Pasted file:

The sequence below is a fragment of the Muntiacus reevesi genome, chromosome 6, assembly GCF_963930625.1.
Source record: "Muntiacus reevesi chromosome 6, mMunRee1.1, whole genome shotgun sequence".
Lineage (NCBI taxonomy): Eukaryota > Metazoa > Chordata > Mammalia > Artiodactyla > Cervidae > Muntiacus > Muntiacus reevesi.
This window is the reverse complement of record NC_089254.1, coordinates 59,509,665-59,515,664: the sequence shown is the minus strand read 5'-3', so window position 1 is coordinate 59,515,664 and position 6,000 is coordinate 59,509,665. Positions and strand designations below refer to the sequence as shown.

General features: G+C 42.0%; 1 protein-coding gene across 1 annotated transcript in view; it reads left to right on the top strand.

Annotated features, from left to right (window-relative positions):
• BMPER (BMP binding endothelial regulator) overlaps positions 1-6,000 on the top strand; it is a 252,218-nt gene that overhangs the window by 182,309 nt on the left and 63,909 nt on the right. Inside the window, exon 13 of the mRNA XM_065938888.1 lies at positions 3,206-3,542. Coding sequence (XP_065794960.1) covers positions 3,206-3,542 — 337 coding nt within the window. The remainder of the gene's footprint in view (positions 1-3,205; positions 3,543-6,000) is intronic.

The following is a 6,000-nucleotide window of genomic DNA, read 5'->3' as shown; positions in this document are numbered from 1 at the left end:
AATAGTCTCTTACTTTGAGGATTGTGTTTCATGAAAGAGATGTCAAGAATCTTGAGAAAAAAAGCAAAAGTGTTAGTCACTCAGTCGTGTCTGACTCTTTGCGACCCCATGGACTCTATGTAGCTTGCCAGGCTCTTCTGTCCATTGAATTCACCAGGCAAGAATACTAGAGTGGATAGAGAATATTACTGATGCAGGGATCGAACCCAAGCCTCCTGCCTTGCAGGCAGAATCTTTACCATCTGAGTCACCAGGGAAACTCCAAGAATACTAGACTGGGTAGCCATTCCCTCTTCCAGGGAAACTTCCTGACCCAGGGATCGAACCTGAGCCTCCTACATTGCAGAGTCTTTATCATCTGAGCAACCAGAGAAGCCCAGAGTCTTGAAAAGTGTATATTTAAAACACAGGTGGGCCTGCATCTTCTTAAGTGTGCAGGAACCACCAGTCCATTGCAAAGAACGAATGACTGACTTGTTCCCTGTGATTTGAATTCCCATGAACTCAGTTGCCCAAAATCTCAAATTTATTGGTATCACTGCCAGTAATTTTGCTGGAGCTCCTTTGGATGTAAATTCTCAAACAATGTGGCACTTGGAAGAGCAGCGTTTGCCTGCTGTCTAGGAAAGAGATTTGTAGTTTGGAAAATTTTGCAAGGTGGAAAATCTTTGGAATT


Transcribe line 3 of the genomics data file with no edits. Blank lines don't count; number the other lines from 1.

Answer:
Lineage (NCBI taxonomy): Eukaryota > Metazoa > Chordata > Mammalia > Artiodactyla > Cervidae > Muntiacus > Muntiacus reevesi.